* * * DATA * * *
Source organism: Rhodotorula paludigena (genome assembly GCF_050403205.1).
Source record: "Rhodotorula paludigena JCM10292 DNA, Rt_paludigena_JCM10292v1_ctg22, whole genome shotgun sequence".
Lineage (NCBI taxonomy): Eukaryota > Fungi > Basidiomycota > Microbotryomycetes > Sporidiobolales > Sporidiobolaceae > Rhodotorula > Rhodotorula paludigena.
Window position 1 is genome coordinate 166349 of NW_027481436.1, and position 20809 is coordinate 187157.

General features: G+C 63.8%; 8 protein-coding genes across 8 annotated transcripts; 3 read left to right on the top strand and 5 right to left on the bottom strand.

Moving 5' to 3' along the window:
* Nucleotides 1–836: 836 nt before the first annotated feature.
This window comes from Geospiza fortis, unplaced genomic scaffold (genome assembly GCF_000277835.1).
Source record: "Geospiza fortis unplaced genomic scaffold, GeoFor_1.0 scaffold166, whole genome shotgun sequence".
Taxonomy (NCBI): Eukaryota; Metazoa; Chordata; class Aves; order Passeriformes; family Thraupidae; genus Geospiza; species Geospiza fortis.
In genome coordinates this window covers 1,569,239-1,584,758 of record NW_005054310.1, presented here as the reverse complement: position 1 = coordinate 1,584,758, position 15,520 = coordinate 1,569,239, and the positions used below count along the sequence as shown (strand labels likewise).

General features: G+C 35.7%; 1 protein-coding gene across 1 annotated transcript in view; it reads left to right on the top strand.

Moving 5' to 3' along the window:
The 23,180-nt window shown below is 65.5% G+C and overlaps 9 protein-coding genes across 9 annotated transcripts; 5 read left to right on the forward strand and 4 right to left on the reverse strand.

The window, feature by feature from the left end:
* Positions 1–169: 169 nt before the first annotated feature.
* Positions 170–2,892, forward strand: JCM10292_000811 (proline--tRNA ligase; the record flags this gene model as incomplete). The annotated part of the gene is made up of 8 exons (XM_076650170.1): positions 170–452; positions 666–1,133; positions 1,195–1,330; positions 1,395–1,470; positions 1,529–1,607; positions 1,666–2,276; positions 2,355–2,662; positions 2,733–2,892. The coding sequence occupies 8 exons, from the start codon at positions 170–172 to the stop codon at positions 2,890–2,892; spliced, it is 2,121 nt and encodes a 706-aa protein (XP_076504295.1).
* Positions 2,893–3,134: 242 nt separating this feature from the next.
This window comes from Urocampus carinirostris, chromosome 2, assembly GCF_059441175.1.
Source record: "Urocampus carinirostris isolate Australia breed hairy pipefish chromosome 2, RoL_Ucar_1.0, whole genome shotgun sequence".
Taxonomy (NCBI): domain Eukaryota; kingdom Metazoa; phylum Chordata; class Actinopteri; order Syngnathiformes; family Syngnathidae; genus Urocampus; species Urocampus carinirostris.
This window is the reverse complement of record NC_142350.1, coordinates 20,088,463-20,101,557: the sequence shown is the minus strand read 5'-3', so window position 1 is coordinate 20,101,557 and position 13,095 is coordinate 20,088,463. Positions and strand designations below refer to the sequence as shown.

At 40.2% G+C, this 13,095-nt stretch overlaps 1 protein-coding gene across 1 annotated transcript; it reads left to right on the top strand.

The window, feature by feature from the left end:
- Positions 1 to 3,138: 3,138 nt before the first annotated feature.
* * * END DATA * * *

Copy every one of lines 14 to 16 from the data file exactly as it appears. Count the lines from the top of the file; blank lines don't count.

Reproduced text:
The 23,180-nt window shown below is 65.5% G+C and overlaps 9 protein-coding genes across 9 annotated transcripts; 5 read left to right on the forward strand and 4 right to left on the reverse strand.

The window, feature by feature from the left end:
* Positions 1–169: 169 nt before the first annotated feature.